• Readily identified by its height.
• Is the tallest grass in southern marshes, springs, and along banks of streams and lakes.
• Grows best in firm mineral clay soils.
• Tolerates moderate salinity.
• Does best if the water level fluctuates from 6 inches below the soil surface to 6 inches above.
• Although the leaves are coarse, common reed is readily eaten by cattle and horses. Provides high quality warm-season forage in the early stages of growth, but becomes tough and unpalatable after maturity.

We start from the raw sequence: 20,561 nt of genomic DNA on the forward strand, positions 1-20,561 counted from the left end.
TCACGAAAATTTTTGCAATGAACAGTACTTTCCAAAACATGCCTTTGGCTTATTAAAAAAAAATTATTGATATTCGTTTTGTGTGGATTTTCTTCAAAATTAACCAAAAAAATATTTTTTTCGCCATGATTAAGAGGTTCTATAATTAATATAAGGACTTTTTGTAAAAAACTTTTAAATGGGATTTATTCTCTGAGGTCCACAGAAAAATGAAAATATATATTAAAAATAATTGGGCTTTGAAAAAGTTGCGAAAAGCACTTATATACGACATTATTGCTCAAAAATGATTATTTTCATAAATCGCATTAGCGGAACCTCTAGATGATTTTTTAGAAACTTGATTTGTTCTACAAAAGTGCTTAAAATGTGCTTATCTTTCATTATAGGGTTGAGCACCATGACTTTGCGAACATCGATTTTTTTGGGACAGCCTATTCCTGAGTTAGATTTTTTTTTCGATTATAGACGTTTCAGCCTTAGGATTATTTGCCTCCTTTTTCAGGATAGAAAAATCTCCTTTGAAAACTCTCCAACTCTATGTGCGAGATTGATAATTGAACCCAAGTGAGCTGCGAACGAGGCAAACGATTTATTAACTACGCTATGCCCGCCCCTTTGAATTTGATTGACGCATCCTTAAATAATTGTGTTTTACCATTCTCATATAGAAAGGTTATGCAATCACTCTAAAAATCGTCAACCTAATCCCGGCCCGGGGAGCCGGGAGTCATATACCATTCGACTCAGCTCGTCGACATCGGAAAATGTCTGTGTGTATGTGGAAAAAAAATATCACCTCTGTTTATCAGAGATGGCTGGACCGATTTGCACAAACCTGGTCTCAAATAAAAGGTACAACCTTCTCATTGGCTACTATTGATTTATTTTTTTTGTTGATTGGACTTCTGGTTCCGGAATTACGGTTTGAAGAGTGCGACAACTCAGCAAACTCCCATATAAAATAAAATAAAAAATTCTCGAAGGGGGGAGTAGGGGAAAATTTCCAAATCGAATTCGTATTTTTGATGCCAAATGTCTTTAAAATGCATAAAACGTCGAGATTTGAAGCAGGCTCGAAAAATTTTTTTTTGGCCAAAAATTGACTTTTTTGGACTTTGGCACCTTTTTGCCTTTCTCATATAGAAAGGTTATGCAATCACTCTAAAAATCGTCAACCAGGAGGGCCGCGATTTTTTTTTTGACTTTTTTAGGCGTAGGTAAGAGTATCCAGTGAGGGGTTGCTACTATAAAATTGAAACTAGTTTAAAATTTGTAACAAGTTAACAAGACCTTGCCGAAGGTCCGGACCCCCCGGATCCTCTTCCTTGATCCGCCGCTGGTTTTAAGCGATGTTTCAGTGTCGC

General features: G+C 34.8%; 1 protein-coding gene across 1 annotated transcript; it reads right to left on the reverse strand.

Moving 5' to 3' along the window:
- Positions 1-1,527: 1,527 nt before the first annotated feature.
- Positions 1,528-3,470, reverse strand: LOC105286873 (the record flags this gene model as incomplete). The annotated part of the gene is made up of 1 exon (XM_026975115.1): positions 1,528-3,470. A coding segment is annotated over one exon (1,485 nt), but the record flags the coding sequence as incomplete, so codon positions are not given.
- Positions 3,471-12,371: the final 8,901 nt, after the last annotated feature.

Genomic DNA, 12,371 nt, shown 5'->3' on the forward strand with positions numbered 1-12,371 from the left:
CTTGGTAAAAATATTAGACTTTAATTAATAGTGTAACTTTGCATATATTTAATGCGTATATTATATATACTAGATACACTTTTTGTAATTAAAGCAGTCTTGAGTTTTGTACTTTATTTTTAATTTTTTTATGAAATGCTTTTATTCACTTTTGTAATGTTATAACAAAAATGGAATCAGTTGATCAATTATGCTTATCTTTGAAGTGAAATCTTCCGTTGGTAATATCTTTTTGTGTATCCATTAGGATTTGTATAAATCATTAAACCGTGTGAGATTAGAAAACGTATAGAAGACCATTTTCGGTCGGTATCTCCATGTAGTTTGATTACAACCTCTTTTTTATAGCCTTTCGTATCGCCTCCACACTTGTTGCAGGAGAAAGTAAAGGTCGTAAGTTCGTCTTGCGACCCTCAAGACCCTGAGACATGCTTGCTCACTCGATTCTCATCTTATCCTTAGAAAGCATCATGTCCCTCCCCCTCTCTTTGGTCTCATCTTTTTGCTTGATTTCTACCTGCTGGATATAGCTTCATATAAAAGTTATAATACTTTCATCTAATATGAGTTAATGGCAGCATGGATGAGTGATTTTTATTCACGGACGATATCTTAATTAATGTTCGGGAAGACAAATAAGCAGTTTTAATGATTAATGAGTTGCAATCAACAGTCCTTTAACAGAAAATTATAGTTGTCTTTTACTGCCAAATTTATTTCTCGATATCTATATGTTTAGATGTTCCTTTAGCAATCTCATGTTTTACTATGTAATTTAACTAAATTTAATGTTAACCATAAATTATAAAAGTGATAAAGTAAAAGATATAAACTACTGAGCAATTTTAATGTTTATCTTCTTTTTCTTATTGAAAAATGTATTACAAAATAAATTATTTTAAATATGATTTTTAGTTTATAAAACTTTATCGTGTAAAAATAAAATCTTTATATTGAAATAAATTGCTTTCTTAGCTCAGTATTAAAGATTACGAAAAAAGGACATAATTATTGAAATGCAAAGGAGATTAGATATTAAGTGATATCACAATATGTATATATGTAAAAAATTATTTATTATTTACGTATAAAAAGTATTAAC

• Mexicans of the southwest have used common reed for lattices in constructing their adobe houses, and the Indians used the stems for arrows and for weaving mats and carrying nets.